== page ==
The crisis within the Labour Party has deepened following a stormy meeting of its members in the wake of the resignations of seven MPs.
Tempers flared during heated discussions at the Parliamentary Labour Party (PLP) on Monday night, just hours after seven MPs quit in protest at the party’s leadership, its handling of Brexit and anti-Semitism within the party’s ranks.
In an emotional intervention at the meeting, Ruth Smeeth said she and another Jewish MP, Louise Ellman, had been told by a party member they did not have “human blood”, but no action had been taken against the individual concerned.
Seven MPs walked out of the party on Monday, condemning leader Jeremy Corbyn’s stance on Brexit as well as his handling of the anti-Semitism issue, in potentially the most significant split in British politics for a generation.
Chuka Umunna, Chris Leslie, Luciana Berger, Mike Gapes, Angela Smith, Gavin Shuker and Ann Coffey said they would be sitting as a new independent alliance in the Commons and urged MPs – from Labour and other parties – to join them.
There have been reports that two Tory MPs are considering leaving the Conservative Party to join the independents.
Mr Umunna signalled that a new centre party could be formally created by the end of the year.
He told ITV’s Good Morning Britain: “I would like to see us move as quickly as possible and certainly by the end of the year, but that’s my personal view.”
He added: “There needs to be an alternative, so that’s perfectly possible. But I don’t get to determine this.”
Mr Corbyn has been warned that more Labour MPs could quit amid fears the party may “disintegrate”.
Shadow chancellor John McDonnell has called for a “mammoth listening exercise” after the resignations.
He told Sky news: “We need a mammoth, massive listening exercise and (to) address some of those criticisms that have been made.”
Mr McDonnell played down suggestions that as many as 36 Labour MPs had been considering a split.
He said: “I don’t think there is that scale, but the key issue for us – and it was made clear at the Parliamentary Labour Party, Tom Watson said it and others – the Labour leadership, and I’m part of that, we need to keep listening, bring people in, talk to them.”
Former Labour home secretary David Blunkett said: “We are facing the potential disintegration of the Labour Party and the end of its existence as a serious political force.”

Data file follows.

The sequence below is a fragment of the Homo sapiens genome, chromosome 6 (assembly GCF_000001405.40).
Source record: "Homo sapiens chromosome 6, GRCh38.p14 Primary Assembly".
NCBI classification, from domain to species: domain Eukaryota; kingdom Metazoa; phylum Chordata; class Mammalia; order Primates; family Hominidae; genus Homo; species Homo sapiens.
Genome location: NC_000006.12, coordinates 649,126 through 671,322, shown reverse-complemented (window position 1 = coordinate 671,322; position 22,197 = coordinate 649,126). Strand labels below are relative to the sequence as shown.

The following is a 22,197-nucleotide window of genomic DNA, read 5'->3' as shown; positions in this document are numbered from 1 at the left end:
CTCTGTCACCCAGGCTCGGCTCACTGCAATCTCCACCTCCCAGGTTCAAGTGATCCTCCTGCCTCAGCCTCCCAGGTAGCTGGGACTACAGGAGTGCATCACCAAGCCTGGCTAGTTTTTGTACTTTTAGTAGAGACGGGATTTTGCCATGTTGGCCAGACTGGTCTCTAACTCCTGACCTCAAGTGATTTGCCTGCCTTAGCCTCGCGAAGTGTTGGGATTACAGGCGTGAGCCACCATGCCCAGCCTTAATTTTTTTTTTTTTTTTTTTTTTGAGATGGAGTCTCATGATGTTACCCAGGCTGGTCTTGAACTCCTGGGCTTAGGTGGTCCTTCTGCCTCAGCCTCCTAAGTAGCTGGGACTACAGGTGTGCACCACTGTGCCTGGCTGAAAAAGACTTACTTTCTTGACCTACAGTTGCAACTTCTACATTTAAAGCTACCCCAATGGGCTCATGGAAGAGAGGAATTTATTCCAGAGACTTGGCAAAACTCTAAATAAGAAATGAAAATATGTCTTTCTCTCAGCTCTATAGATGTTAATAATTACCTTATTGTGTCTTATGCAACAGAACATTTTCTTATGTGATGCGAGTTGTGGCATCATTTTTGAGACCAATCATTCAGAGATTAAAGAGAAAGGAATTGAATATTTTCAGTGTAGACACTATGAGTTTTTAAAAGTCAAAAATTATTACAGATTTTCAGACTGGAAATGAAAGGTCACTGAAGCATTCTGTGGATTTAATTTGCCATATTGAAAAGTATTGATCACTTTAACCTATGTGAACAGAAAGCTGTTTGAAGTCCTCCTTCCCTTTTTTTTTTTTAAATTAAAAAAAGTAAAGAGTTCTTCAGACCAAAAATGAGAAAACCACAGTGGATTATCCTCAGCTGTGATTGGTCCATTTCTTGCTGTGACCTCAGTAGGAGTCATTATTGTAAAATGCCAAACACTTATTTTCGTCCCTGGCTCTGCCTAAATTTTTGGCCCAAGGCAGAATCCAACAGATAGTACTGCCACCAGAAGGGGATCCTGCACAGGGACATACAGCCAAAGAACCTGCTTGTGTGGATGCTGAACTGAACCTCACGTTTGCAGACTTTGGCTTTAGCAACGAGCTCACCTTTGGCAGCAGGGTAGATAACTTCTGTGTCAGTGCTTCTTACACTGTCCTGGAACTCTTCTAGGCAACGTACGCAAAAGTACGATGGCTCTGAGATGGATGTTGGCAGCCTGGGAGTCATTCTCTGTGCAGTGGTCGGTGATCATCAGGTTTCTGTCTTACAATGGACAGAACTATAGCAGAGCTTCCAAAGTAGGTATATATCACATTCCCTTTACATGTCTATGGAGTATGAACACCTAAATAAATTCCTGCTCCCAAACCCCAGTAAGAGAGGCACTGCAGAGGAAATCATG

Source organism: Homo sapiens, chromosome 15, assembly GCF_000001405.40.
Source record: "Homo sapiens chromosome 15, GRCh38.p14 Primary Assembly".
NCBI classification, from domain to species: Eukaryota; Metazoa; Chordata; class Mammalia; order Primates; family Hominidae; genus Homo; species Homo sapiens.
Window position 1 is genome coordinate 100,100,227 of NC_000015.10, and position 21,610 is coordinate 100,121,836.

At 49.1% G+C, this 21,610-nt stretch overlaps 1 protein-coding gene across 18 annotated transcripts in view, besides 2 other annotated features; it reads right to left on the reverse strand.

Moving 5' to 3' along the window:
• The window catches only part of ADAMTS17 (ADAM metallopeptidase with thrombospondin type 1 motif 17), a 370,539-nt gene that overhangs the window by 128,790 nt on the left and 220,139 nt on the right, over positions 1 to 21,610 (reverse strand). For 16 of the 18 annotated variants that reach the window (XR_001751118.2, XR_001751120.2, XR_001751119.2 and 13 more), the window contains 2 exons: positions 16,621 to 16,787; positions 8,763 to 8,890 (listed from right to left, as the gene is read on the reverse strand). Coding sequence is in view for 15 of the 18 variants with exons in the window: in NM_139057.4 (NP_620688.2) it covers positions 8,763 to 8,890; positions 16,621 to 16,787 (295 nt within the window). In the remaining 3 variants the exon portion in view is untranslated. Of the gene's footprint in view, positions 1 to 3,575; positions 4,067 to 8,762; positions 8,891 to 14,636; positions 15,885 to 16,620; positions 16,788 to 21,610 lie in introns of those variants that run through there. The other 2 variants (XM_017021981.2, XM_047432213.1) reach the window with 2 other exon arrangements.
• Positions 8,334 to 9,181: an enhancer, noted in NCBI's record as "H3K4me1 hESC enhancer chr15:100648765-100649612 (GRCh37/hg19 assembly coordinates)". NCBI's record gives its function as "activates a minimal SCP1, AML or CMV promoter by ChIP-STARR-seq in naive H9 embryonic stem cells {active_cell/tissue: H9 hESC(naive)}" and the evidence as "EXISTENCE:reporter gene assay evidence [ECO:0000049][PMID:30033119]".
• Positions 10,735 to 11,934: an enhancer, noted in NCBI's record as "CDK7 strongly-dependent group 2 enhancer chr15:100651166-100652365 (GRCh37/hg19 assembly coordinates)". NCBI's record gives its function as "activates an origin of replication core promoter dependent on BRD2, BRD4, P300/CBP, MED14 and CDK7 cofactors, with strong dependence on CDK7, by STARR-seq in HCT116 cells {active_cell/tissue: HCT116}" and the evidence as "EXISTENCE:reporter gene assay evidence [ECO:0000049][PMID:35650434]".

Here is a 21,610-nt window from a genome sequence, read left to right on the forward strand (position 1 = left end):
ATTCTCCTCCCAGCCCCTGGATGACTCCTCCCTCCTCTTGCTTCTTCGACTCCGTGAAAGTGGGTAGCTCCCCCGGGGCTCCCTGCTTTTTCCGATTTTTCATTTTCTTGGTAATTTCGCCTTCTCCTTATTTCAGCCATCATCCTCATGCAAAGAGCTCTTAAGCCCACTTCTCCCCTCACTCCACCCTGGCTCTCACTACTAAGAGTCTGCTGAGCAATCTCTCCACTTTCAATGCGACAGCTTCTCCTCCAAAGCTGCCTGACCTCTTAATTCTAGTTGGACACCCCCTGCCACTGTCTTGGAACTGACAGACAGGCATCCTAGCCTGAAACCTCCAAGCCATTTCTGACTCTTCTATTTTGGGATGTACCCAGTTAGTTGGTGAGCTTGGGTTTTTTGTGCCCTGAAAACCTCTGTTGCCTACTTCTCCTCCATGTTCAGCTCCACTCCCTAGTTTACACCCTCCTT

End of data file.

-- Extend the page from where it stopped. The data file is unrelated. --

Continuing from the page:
Writing in the Daily Mail, he said: “There are major implications, not just for Labour but for British democracy. That is why these departures matter to us all.”
Deputy leader Tom Watson said other MPs are considering leaving the party.
He said: “Even a single incident of antisemitism in the Labour Party shames us. Now we have lost Luciana, one of our most dedicated and courageous MPs.
“If someone like Luciana no longer believes there is a home for her in the Labour Party then many other colleagues will be asking themselves how they can stay.”
He added: “I confess I feared this day would come. And I fear now that unless we change, we may see more days like this.”
Party chairman Ian Lavery faced an angry backlash at the PLP meeting on Monday.
Labour sources said Mr Lavery stressed the leadership’s commitment to rooting out anti-Semitism at what was described as a “heated” behind-closed-doors gathering at Westminster.
But his claims were greeted with derision by some of those present with accusations that he failed to understand the “enormity” of the problem.
At the PLP, a number of MPs turned their fire on the leadership after Ms Berger, who is Jewish, told a press conference she was ashamed to be a member of a party which was “institutionally anti-Semitic”.
Mr Lavery was said to have have expressed anger at the claim, saying that if the party was anti-Semitic he would not be a member.
After the meeting, Ms Ellman said. “It was appalling. He (Mr Lavery) showed no understanding of the enormity of what is going on.”
Ian Austin, a long-standing critic of Mr Corbyn’s leadership, said Mr Lavery’s performance had only made the situation worse.
“The party has got to show it is tackling anti-Semitism. I don’t think he came close to demonstrating the leadership understand the scale of the problem we have,” he said.
“I think it will result in people thinking long and hard about their position in the party.”
Another MP left the meeting saying: “It was a complete and utter waste of time – a dialogue of the deaf.”
A party source said Mr Lavery had spelt out the measures being taken to deal with the “appalling abuse”.
Mr Watson called on Mr Corbyn to reshuffle his frontbench team so it better reflected the balance of opinion in the PLP where many MPs reject the leader’s left-wing agenda.